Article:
YOSHIFUMI OKAMURA (Japan) expressed pride over Haiti’s progress towards stabilization and recovery, especially as Japan had contributed 2,200 self-defence forces personnel to the country. He expressed hope that the elections would be carried out in a transparent manner. Japan had signed a document with the United Nations Development Programme (UNDP) to provide some $4.5 million to help the elections run smoothly. The project should also contribute to nation-building, democracy, respect for the rule of law and a stable peace. He welcomed last October’s Council resolution allowing for a drawdown of MINUSTAH’s forces and police component levels. When firm progress was made, it was imperative to reduce the size of missions as United Nations resources for peacekeeping operations were limited.
AUGUSTO THORNBERRY (Peru), noting that his country had participated in MINUSTAH since 2004, associated with the Group of Friends of Haiti. The elections would mark a milestone in Haiti’s democratic process and he urged cooperation with national authorities in their conduct. He hoped to receive timely information on the implementation of the electoral calendar. Amid protests and a worsening economic situation, a reduced military component could impact MINISTAH’s provision of security, as well as technical and logistical assistance. Decisions about Haiti’s future should be made with full knowledge of ground conditions, in line with plans to reduce the Mission. The Haitian National Police did not have the capacity to maintain public order throughout the territory, making MINUSTAH’s operational and strategic cooperation essential. Building peace must be an inherently national process. The Council should consider Haiti’s position when making decisions about timelines for the Mission’s transition and future presence. He urged comprehensive international support for Haiti.
MARÍA CRISTINA PERCEVAL (Argentina) said Haiti must participate in decisions on the United Nations future presence, recalling that the Government had been concerned about the lack of troops in 6 of the country’s 10 regions amid the Council’s decision to drawdown MINUSTAH’s military component. Authorities had requested MINUSTAH’s ongoing support. The President had requested a “pause” in the military drawdown and reinforcement of its police presence. The security situation had not improved so much that MINUSTAH could reduce its military component abruptly. Argentina had urged maintaining MINUSTAH’s mandate and configuration. Voicing concern about stability during the electoral process, she called for increasing both the operational capacities of and resources for the Haitian National Police. She expressed concern about an “abrupt and accelerated” drawdown of the military component, which would not allow for the necessary logistical and security work during elections. A 53 per cent reduction meant that the force would not have adequate personnel to conduct prevention, patrol and other work. Also, MINUSTAH’s police component had not yet reached the strength authorized by the Council.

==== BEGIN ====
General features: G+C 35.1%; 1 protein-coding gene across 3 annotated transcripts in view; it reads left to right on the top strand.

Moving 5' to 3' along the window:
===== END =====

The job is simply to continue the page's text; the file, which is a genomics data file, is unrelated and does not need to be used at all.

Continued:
MICHAEL BONSER (Canada) said a tumultuous few months had passed since the last time the Council met to discuss MINUSTAH. There were significant challenges ahead for Haiti, and Canada offered its renewed friendship and assistance. Since 2006, Canada had provided more than $1.4 billion in development and humanitarian aid, and had worked to make improvements in a number of areas such as economic growth, food security, governance and child and infant health. Canada also welcomed the recent electoral decree and calendar, and strongly urged all political stakeholders to encourage fair, democratic and inclusive elections — an effort Canada planned to bolster with $8.7 million in support. Canada welcomed the recent review process for the Mission regarding its renewal, and stressed that the footprint of the United Nations in Haiti must continue to reflect the situation on the ground. While the Mission was not a permanent solution for security, it was best to avoid reduction scenarios that could jeopardize the results achieved to date, and take into account the role the Mission should play in contributing to stability and ensuring security throughout significant national events such as elections.